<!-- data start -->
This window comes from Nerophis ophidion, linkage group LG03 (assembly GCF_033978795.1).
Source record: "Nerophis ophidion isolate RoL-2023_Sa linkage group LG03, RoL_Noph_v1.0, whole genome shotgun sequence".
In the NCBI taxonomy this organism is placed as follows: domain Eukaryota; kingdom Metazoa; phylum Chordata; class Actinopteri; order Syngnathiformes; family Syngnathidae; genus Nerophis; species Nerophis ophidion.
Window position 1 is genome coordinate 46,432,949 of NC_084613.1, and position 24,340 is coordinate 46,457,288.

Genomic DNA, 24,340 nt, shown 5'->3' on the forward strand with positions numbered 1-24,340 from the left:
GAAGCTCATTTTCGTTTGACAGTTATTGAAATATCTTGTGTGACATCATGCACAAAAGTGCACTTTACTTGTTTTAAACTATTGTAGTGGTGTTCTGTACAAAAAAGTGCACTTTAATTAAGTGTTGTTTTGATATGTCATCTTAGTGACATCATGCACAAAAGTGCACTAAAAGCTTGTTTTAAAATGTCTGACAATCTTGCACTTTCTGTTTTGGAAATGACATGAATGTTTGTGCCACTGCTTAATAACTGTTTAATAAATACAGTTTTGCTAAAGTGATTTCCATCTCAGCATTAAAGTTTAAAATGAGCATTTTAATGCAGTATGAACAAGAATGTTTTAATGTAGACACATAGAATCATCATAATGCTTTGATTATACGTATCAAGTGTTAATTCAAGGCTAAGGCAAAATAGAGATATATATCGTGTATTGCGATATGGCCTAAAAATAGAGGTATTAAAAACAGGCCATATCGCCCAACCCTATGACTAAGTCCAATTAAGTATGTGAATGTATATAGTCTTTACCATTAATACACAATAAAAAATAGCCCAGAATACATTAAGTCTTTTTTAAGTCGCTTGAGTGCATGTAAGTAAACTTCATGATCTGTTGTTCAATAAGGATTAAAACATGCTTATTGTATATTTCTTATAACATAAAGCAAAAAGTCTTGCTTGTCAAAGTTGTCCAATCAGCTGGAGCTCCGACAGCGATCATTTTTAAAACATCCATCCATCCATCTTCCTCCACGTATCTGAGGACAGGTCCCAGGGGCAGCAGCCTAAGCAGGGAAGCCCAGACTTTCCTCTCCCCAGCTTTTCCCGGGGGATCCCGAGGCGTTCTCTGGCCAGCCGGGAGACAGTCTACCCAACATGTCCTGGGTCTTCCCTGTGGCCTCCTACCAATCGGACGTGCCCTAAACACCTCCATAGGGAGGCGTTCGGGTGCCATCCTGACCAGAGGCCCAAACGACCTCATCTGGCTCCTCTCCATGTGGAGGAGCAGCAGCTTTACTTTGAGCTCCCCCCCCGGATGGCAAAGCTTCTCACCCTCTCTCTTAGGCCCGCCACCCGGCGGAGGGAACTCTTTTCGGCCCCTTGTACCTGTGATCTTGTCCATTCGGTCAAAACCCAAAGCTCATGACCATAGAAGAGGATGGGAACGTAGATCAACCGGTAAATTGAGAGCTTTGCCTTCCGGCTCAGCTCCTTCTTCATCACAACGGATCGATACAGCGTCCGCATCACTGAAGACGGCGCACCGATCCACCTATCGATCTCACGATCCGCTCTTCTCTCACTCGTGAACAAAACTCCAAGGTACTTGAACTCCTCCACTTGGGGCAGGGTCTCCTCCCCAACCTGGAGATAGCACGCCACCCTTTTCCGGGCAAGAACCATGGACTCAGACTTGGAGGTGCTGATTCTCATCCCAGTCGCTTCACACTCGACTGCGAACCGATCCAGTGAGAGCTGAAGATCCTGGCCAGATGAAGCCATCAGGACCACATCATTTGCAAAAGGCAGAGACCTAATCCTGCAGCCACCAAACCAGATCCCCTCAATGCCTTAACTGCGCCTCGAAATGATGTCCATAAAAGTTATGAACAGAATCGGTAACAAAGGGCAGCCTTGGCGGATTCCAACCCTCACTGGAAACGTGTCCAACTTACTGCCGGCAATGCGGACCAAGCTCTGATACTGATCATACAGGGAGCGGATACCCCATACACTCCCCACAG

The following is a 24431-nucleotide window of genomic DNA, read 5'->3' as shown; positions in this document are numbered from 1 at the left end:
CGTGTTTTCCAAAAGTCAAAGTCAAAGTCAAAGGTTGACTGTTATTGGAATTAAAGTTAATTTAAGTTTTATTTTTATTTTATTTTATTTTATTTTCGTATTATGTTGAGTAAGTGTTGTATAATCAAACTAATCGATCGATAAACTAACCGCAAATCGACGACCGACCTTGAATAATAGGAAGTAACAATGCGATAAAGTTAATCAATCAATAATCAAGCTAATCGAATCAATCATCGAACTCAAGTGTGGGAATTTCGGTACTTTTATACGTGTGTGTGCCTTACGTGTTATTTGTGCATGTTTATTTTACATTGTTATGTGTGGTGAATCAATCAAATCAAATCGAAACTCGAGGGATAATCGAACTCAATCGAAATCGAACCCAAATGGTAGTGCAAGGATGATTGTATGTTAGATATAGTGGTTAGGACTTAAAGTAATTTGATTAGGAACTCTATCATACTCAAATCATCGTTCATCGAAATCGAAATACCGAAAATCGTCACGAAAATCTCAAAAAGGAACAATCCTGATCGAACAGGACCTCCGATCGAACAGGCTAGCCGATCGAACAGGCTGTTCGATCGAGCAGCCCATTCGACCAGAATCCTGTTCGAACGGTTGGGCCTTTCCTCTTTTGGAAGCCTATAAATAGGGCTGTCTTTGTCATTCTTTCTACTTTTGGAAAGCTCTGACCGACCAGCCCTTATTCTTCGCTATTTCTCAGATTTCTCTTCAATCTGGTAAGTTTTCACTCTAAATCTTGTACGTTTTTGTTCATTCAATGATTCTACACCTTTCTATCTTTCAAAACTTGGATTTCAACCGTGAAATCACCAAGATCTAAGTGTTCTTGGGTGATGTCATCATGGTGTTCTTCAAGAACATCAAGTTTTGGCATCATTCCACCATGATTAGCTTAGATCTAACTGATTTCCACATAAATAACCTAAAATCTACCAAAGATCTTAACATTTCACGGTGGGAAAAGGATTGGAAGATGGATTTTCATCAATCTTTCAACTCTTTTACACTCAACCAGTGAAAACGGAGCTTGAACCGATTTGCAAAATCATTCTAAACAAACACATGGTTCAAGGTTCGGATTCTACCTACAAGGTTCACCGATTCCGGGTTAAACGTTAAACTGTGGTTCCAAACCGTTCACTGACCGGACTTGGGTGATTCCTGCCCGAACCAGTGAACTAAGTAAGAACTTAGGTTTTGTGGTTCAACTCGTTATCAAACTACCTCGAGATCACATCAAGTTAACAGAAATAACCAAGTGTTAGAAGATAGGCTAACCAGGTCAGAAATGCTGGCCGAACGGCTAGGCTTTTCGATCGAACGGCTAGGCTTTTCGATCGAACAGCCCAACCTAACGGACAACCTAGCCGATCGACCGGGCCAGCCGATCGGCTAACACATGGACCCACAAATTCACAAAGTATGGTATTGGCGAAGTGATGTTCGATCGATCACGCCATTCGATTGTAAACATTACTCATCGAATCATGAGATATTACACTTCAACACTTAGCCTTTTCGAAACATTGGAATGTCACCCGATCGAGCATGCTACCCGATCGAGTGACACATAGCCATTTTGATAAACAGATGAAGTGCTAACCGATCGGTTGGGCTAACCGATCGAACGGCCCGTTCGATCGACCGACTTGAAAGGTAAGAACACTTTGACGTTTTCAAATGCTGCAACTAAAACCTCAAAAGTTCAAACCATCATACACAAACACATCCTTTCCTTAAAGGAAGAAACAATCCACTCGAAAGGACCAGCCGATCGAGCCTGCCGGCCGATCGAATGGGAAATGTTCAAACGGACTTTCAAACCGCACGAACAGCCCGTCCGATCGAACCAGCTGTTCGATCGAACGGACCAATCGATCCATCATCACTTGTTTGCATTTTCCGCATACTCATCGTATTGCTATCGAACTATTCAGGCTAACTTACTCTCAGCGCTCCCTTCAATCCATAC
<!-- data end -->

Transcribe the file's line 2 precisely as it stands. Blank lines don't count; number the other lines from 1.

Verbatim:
Source record: "Nerophis ophidion isolate RoL-2023_Sa linkage group LG03, RoL_Noph_v1.0, whole genome shotgun sequence".